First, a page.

Follow Up to Whether China has a Trade Surplus

I wanted to write a follow up to my previous post about whether China has a trade surplus because I received a number of very good questions and I felt there were some confusion about the implications of what I was trying to say.  Let me emphasize that in some areas here my thinking is still fluid and there are good arguments are both sides, so I won’t say that my thinking is final by any means.

  1. This is not misinvoicing. This is related to misinvoicing in that it achieves the same ultimate objective of disguising capital flows but it is not misinvoicing.  Misinvoicing is the process where a $100 export from Hong Kong to China turns into a customs reported $200 Chinese import from Hong Kong.  This is a mis-payment scheme.  In this case, Hong Kong reports a $100 export to China, China reports a $100 import from Hong Kong.  However, now when the Chinese importer goes to the bank to pay the Hong Kong exporter, the importer tells the bank to pay $200 rather than the $100 reported to Customs.  This may happen by the importer presenting forged Customs documentation to the bank or by bribing bank officials.  This may seem like a semantical difference but it is important to understand the difference and I will explain why the difference matters a little later.
  2. There has been some confusion about whether I am arguing whether this means China has a real trade surplus or whether imports are actually higher than reported. I think it is highly unlikely that that other countries are exporting to China $2.7 trillion worth of goods but Chinese customs is only reporting $1.7.  The reason is simple: that discrepancy would easily be caught by comparing Hong Kong/Australian/German/Japanese/US exports to China and Chinese imports of Hong Kong/Australian/German/Japanese/US products.  We do not see that discrepancy.  This means that that the value of physical goods imported in China is most likely $1.5-1.7 trillion.  I have dealt with Chinese data and nuances long enough to never rule anything out, however, it seems unlikely that China is actually importing $2.7 trillion worth of goods.
  3. However, we need to be careful about immediately jumping to the conclusion then that China has a real trade surplus. Though it may be fair that the market value of the goods trade would have resulted in a surplus, net exports for national accounting purposes are not based upon physical output or a market value but essentially on a cash basis.  For instance, if physical oil exports rise 10% from 100 to 110 but the price of oil drops from $100 to $50 then the cash value of exports drops from $10,000 to $5,500 for a 45% drop. The “real” increase in export shipments is irrelevant in some ways.  It helps inform our understanding of the whole but for national income accounting with regards to net exports (X-M) is irrelevant.  In real terms yes I think it is fair to say continues to have a trade surplus, but in very real ways this does not mean anything as cash is how trade balances are calculated and pass through to GDP growth.  In other words, people no longer trade seashells but cash and on a cash basis, China does not have a trade surplus.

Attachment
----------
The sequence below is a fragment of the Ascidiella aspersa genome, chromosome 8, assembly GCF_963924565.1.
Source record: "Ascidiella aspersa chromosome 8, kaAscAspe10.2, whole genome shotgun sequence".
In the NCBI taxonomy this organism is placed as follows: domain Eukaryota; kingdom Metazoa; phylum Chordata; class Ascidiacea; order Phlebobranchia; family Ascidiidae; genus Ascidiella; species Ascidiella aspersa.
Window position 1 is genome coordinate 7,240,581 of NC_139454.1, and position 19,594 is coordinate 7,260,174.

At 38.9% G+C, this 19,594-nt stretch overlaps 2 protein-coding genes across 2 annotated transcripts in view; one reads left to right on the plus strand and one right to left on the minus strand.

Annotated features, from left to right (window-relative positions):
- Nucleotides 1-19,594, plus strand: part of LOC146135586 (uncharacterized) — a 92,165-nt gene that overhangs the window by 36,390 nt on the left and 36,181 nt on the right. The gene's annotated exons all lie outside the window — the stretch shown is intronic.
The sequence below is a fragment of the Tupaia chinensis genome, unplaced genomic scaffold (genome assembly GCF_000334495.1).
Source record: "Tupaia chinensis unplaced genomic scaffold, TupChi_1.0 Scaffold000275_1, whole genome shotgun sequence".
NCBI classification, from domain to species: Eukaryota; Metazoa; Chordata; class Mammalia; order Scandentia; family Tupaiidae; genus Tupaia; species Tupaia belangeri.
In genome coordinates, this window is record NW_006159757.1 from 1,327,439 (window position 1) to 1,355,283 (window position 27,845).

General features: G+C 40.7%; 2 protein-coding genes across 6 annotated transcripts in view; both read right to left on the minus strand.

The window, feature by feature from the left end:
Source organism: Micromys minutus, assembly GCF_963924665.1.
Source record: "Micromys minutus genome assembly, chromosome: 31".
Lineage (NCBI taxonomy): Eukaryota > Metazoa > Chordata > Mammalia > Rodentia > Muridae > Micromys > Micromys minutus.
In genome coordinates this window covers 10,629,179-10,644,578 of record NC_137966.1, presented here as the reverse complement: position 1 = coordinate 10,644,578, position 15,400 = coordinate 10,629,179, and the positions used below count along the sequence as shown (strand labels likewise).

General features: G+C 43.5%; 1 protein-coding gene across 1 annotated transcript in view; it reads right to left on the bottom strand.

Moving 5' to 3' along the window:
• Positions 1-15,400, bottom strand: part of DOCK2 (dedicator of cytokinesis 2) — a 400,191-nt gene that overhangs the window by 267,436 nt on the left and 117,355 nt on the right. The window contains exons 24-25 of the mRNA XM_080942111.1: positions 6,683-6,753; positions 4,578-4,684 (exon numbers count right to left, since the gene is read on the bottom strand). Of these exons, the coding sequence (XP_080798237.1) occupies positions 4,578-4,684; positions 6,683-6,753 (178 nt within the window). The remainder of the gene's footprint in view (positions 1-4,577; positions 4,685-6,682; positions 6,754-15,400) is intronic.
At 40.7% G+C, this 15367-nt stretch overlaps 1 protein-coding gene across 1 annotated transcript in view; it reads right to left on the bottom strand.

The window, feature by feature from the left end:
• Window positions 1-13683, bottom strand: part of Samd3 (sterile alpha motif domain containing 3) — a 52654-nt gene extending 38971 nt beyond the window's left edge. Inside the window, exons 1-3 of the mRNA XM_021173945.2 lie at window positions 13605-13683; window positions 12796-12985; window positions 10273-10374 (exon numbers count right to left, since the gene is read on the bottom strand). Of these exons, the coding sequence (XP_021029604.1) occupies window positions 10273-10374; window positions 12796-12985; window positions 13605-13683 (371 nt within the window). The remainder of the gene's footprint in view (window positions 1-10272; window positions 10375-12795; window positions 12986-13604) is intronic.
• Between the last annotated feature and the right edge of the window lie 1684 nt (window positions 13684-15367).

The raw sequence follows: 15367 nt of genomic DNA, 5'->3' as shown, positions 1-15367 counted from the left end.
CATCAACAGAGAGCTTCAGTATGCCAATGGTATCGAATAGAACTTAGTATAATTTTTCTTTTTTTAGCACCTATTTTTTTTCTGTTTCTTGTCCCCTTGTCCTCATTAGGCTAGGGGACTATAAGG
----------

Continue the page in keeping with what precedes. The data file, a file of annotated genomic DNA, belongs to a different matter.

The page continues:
4. My thinking on what this means for GDP growth is more fluid and I would appreciate comments from someone who is a true national income accounting expert. I lean towards the argument that this has direct and negative pass through effect on the GDP growth and let me explain how.  In nominal terms, Chinese official data says GDP was 67.67 trillion RMB at the end of 2015 compared to 63.59 trillion RMB in 2014 for total nominal growth 4.08 trillion RMB.  Now the nominal RMB Customs reported trade surplus was 3.69 trillion RMB.  Now if reverse the Customs reported trade surplus and account for the trade balance on a cash basis including the service deficit, this turns into a trade in goods and services (emphasis not current account) deficit of 226 billion RMB.  This means that nominal growth when using the cash basis net export trade deficit turns into nominal growth of only 168 billion RMB or less than 0.3% in 2015.  I should strongly emphasize that I am implicitly assuming that China is counting net exports as equal to the trade balance reported at customs as part of the old equation Y = C + I + G + NX. Now here is the primary reason I believe this has a negative impact on growth and that growth should be reported, and again my thinking is fluid here.  Running a trade surplus implies that there is surplus cash flowing into the economy.  This cash is creating additional savings, investment, jobs, and demand throughout the economy.  However, because there is no surplus cash there is no additional savings, investment, jobs, and demand.  In fact, we see the impact pretty clearly.  When trade surpluses were high and the PBOC was sterilizing, China was awash with cash and investment was booming.  Now Customs reported trade surpluses are at record highs, but liquidity is tight and rather than sterilizing the PBOC is propping up the RMB.  Furthermore, as previous noted, because NX are always thought of on a cash/nominal basis, it seems that the impact on growth needs to be considered on a cash/nominal basis rather than a real basis.  Before I published my original post, I consulted a couple of very knowledgeable people about some of the implications like this and they all came back to me and said they really didn’t know and would have to think about it.  I say this definitely not to blame anyone I consulted as all errors are mine, but rather to note that this is a thorny issue about the implications and that this is what I currently think about the implications for growth but I am open to changing my mind and these are not deeply held convictions.